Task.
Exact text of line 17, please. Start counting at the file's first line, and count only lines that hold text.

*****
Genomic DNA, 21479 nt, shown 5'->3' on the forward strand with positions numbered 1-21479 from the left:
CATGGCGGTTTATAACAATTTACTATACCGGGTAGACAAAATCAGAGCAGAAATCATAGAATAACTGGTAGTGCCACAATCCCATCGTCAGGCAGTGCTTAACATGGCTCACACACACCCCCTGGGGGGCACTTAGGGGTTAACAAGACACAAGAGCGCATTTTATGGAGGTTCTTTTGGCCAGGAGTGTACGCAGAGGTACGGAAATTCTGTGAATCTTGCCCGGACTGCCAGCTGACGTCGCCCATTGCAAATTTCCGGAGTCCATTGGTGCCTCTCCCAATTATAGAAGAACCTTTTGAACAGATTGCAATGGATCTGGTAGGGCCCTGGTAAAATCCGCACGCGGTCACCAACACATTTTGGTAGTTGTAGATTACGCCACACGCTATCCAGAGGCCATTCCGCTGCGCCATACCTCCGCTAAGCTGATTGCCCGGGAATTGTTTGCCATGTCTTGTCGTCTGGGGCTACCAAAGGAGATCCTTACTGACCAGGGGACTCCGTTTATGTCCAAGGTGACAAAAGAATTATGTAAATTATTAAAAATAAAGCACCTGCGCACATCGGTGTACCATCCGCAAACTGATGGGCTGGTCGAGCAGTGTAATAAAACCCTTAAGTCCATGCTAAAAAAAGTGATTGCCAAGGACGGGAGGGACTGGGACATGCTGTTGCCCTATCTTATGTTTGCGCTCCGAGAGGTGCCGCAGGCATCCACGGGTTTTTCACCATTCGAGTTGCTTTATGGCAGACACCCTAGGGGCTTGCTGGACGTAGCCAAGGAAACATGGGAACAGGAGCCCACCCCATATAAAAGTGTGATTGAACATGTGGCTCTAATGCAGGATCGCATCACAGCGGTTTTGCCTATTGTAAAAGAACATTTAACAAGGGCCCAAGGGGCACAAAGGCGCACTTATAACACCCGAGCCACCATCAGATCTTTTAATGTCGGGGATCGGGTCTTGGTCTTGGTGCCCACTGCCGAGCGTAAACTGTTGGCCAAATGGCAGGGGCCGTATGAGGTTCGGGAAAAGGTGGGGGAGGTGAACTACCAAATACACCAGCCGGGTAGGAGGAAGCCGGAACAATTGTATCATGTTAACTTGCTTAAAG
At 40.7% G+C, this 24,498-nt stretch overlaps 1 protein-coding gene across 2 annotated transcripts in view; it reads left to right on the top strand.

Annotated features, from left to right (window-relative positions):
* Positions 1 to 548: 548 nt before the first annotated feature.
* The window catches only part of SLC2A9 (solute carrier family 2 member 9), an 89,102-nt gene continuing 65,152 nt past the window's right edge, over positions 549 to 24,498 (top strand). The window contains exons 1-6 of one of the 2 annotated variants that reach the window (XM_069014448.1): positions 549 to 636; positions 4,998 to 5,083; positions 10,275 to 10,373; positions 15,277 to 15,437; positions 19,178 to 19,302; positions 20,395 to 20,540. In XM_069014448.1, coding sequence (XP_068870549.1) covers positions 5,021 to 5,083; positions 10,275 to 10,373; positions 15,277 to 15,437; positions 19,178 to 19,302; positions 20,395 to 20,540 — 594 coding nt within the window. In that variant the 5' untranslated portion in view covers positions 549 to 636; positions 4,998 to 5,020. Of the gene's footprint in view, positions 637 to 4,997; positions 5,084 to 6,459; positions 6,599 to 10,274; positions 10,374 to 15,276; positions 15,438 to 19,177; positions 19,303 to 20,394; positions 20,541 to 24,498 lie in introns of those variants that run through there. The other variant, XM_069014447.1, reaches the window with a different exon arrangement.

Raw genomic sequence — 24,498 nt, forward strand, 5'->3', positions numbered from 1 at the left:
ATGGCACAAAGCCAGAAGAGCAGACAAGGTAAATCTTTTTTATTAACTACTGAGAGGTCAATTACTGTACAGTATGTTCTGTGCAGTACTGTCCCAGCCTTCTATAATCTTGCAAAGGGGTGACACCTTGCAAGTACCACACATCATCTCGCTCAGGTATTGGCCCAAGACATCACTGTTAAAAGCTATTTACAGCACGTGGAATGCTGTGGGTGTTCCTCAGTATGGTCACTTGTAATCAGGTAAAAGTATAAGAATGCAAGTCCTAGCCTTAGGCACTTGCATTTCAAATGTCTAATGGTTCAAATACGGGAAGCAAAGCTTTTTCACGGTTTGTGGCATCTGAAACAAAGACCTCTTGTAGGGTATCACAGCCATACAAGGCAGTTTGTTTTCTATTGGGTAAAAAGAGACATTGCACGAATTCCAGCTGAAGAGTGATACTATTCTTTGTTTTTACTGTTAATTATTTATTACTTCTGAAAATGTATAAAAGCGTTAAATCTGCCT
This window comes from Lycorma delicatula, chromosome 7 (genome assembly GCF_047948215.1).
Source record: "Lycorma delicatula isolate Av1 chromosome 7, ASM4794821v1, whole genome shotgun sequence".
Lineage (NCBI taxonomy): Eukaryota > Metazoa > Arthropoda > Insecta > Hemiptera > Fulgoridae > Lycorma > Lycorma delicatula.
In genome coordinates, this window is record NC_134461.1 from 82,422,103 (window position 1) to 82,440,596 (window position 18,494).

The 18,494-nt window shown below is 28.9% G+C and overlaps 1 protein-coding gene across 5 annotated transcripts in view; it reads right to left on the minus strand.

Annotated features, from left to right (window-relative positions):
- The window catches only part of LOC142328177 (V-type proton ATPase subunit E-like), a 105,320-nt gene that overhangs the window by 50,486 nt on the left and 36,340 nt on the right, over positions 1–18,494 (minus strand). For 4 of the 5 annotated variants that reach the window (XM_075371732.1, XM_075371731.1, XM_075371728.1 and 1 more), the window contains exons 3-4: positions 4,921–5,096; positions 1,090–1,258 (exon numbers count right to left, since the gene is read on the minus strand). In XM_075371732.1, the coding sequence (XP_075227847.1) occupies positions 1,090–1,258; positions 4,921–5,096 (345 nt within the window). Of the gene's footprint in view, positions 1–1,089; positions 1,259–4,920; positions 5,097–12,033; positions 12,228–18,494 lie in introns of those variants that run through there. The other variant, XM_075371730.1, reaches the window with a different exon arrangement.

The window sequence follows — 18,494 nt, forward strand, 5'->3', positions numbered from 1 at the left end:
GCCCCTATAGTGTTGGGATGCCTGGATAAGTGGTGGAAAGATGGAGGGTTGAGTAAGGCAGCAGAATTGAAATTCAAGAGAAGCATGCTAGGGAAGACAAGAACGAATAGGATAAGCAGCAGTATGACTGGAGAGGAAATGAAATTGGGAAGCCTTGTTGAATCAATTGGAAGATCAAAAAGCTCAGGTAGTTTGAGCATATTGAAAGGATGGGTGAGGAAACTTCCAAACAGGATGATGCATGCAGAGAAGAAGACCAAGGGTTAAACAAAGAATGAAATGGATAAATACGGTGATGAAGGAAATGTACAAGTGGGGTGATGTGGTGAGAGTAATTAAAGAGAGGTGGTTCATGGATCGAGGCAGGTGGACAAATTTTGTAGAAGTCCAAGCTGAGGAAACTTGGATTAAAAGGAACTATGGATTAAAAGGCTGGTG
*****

GCCCCTATAGTGTTGGGATGCCTGGATAAGTGGTGGAAAGATGGAGGGTTGAGTAAGGCAGCAGAATTGAAATTCAAGAGAAGCATGCTAGGGAAGACAAGAACGAATAGGATAAGCAGCAGTATGACTGGAGAGGAAATGAAATTGGGAAGCCTTGTTGAATCAATTGGAAGATCAAAAAGCTCAGGTAGTTTGAGCATATTGAAAGGATGGGTGAGGAAACTTCCAAACAGGATGATGCATGCAGAGAAGAAGACCAAGGGTTAAACAAAGAATGAAATGGATAAATACGGTGATGAAGGAAATGTACAAGTGGGGTGATGTGGTGAGAGTAATTAAAGAGAGGTGGTTCATGGATCGAGGCAGGTGGACAAATTTTGTAGAAGTCCAAGCTGAGGAAACTTGGATTAAAAGGAACTATGGATTAAAAGGCTGGTG